Elephants feel the fatal footfalls of poachers a hundred miles off. Cats exit the room when oysters are opened. On and on, and on and on. The unseen exists and has properties.
Our Nameless Cat
I get home from work. Amber hops in front of me.
"Guess what I saw?"
I cannot imagine and tell her so.
"I saw his balls," she tells me with pretended awe. "Now I have to catch him and get them cut off."
She darts off to return to her blanket outside our dark apartment, where she is grilling herself tea on the Rocket stove.
"He" in this conversation is an ownerless cat who dwells outside our apartment. Along with our immediate neighbor, we have been feeding him for at least a year. Near the laundry room, there is a plastic storage container with a hole gouged in its side just a little larger than a cat's head. My assumption is that, in belonging to no one in particular, he belongs piecemeal to all of us.
This is the first confirmation we have of his certain sex. He does not love us, but lingers outside our door, sleeping either on our doormat, our neighbor's, or the camp cushion Amber leaves out for him. Every morning, he looks petulantly at the window when I wake up, then to the plastic dish he had some responsibility in emptying (along with a raccoon, possum, two skunks, and an astounding variety of birds). He removes himself enough that I couldn't catch him if I tried, but close enough that I am not cheating him on kibble. If I dare to exist outside the act of pouring him dry food, he hisses at me.
This is what I imagine life is with a teenager.
We call him, simply, "The Cat." When he has gone a solid day without hissing at either of us, he is upgraded to "Kitty Cat," but these are designations, not names. These are his rank and serial number. To name him would be to take liberties more than we have any right.
Amber thinks he had a proper home once, before he happened upon two buildings of suckers intent to keep him fat and happy. I estimate he was a kitten fostered by kids from the local private college, handfed milk and organic wet food until graduation, then abandoned like so much else they discard when starting new lives. I have no concrete evidence beyond the familiar chord of his hissing; the cat is not in the least frightened by humans. He resents that he is reliant upon them but too entrenched to do anything about it. I can envision few better origins for this than being left behind by a Bard student.
His face shows scars from battles recent and ancient. He has a ripe tick hanging behind his neck on the right side and thin patches on this fur. I have blamed him for the infrequent dead birds I find in the yard, but Amber discounts this utterly. He is too coddled to remember being descended of predator stock.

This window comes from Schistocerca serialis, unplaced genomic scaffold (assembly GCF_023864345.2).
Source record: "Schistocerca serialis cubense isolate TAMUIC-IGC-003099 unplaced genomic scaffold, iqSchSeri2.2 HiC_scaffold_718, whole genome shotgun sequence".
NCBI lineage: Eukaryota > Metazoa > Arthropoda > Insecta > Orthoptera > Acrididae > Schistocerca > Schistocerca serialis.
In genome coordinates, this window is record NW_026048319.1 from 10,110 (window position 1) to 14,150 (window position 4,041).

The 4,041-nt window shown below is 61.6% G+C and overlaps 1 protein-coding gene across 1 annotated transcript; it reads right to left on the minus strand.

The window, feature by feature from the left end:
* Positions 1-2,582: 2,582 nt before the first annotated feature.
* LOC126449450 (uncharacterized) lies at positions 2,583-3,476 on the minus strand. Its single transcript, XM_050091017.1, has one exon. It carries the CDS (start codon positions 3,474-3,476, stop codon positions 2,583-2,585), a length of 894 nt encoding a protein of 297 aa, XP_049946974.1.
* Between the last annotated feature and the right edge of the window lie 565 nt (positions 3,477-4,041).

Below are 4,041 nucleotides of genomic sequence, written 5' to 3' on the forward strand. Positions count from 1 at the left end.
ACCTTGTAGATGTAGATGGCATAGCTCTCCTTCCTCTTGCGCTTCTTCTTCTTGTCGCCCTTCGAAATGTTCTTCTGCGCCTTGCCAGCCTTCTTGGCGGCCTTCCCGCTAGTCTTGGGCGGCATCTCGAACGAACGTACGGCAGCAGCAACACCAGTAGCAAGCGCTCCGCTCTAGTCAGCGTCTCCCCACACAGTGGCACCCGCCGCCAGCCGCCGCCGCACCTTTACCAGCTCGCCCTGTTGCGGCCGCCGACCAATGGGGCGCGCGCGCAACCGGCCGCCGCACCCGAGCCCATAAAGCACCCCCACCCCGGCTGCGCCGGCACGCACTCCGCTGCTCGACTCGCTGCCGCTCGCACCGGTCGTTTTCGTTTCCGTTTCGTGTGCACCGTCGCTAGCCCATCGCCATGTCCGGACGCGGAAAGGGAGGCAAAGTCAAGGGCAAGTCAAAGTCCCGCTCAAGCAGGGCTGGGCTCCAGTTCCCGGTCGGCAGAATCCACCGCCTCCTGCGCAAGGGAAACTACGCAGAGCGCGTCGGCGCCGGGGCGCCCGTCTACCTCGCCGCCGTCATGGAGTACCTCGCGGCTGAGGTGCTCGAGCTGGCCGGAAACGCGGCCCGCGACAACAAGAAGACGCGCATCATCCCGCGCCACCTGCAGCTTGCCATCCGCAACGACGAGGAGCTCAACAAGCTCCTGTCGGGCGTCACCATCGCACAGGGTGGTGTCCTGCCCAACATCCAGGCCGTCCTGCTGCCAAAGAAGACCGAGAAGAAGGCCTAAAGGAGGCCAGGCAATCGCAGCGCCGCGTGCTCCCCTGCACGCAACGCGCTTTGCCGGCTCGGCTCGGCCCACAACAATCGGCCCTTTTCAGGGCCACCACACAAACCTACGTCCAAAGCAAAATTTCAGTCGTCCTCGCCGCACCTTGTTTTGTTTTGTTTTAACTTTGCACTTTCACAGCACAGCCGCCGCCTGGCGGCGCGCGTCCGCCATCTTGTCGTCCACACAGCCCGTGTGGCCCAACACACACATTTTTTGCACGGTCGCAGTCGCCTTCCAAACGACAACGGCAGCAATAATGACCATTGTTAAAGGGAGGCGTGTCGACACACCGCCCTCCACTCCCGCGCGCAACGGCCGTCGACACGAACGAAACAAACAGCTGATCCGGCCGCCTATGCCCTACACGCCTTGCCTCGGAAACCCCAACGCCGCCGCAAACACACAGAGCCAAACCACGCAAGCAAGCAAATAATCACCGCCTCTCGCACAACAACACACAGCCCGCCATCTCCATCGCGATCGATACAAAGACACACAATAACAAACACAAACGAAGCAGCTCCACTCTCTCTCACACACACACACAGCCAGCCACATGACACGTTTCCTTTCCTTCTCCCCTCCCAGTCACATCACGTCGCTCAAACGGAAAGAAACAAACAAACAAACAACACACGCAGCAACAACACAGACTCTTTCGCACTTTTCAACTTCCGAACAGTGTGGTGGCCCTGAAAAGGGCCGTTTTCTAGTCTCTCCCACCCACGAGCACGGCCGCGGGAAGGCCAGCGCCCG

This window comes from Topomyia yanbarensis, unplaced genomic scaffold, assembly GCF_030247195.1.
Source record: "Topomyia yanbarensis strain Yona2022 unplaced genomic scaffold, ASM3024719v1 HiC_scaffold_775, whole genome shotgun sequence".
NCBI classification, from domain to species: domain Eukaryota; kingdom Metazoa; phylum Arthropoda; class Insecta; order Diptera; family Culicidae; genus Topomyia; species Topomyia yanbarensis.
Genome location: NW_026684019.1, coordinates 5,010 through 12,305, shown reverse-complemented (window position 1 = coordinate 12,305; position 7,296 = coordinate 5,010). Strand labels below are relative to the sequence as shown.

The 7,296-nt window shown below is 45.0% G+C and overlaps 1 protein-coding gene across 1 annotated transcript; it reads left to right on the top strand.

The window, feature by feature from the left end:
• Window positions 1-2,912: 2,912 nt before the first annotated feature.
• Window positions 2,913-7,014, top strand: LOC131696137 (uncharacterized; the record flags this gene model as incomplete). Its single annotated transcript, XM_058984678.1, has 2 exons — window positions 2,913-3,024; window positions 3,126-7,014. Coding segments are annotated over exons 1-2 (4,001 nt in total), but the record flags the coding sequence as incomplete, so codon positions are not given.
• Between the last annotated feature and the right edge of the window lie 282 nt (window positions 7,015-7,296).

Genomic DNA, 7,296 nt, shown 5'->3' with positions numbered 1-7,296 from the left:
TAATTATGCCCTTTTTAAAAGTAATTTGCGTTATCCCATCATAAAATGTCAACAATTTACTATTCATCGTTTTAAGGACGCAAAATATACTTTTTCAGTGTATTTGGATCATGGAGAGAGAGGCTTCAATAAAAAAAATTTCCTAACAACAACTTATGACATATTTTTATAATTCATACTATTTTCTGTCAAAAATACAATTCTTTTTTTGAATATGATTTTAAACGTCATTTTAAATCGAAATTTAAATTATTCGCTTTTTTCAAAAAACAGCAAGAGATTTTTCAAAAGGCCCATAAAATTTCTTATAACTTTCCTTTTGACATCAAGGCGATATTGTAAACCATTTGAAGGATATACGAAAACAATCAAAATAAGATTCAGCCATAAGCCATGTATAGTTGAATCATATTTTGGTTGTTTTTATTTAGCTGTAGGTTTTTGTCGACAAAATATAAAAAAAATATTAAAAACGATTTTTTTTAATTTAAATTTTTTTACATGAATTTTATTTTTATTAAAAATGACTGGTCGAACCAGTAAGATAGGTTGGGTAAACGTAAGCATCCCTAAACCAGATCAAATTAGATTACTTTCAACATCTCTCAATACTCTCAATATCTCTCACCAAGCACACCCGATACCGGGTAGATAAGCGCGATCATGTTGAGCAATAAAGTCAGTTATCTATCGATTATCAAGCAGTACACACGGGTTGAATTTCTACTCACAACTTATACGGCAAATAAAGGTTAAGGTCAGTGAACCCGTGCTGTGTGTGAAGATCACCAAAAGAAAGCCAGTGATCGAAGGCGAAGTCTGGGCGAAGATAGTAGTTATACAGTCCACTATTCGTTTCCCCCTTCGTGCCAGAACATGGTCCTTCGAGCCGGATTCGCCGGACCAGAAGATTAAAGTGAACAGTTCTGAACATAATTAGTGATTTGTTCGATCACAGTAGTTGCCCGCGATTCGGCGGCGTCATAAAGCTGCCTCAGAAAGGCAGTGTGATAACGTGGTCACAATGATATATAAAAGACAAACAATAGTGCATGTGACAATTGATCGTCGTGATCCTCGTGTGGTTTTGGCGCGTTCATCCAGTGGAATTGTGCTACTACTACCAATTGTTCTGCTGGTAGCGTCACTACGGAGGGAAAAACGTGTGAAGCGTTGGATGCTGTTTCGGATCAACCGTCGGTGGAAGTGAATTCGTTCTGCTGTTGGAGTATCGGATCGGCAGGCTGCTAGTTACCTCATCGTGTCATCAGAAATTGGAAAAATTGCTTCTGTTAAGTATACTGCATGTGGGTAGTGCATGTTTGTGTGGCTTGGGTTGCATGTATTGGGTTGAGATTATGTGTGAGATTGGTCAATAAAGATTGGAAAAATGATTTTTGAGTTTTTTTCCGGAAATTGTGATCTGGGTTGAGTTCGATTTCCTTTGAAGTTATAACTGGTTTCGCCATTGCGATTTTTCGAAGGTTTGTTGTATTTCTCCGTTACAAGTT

I find nothing special about this half-feral beast except that he holds a specific hatred of me no matter what I do. I cannot help but respect such shrewd insight.
I would not have thought to feed him when first I noticed him wandering about in the yard. He was neither skinny nor injured, so I assumed he belonged to someone else and wasn't my problem. Amber, however, exists for trying to tame nature. Or, if not tame, she exists in a fairytale world where it is a sadness if she cannot pet something fluffy, a quality which the cat just barely possesses. To me, he was like any other creature who lives outside my home, an independent agent whose life or death is his own intimate affair.
I do not love him. It might be weeks before I realized he was not the creature emptying his bowl. But I accept the obligation of him. That is quite enough for him as that fills his belly. My love would not warm him. Still, I appreciate the routine of something surly depending on me.
He does no one the least bit of good. He doesn't catch and dispose of vermin that we can tell, nor do I expect they would perceive the furry lump as a threat to their lives. He will never care to cuddle against us, even if it meant a warm place in the winter. If he happened upon us in mortal peril, he would barely wait the appropriate mourning period before testing to see what our faces tasted like. But we continue to feed him, pretending to ourselves that this resourceful tomcat cannot manage without our daily interference.
Some day, neither close nor far, he will haul his ageless bones into some forest and die among trees without even giving us the courtesy of seeming sick. We won't know and may tell ourselves that he merely found a new enclave of people willing to put up with his hissing, but we'll know it happened. Some other cat may stumble upon us and realize his lucky break, and we will persist in not asking him his name so as to not take too much possession of his fate.
Soon in Xenology: Adventures. Spring.